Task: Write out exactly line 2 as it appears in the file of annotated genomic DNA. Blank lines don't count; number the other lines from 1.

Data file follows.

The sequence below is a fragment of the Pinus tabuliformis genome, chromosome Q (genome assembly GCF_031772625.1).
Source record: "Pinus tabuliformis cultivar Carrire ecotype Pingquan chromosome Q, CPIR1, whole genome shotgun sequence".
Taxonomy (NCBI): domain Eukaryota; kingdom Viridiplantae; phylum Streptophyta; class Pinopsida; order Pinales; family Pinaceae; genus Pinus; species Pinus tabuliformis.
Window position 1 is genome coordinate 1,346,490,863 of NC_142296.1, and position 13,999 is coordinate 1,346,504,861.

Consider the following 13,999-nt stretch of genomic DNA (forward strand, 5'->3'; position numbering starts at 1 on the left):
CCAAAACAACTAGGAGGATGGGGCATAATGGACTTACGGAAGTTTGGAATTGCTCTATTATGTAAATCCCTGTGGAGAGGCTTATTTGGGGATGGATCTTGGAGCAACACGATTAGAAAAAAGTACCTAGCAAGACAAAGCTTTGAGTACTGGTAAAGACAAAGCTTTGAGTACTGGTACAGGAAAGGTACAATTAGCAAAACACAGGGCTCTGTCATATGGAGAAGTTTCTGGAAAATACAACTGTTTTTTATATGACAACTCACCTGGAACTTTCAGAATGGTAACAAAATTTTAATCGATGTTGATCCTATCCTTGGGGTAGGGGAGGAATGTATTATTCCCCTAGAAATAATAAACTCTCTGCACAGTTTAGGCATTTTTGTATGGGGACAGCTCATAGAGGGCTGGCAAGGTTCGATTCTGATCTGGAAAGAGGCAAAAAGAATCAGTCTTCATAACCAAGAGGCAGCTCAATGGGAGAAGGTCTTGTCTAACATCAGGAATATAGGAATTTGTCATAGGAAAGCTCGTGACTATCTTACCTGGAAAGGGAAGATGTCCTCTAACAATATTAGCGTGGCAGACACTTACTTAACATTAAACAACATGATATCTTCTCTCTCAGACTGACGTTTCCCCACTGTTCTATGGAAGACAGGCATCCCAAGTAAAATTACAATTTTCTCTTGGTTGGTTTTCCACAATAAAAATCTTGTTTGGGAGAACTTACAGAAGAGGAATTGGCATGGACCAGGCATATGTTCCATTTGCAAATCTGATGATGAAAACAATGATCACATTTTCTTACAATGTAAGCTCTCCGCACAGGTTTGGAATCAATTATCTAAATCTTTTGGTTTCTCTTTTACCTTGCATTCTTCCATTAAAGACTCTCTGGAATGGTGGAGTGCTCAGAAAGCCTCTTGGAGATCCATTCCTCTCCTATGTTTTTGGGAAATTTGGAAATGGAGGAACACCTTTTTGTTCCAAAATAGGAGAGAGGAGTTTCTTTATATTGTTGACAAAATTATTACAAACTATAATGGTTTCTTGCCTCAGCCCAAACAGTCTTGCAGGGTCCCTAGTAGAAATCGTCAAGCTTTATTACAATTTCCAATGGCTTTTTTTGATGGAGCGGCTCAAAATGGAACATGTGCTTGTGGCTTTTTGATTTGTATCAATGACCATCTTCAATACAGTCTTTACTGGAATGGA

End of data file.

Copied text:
Source record: "Pinus tabuliformis cultivar Carrire ecotype Pingquan chromosome Q, CPIR1, whole genome shotgun sequence".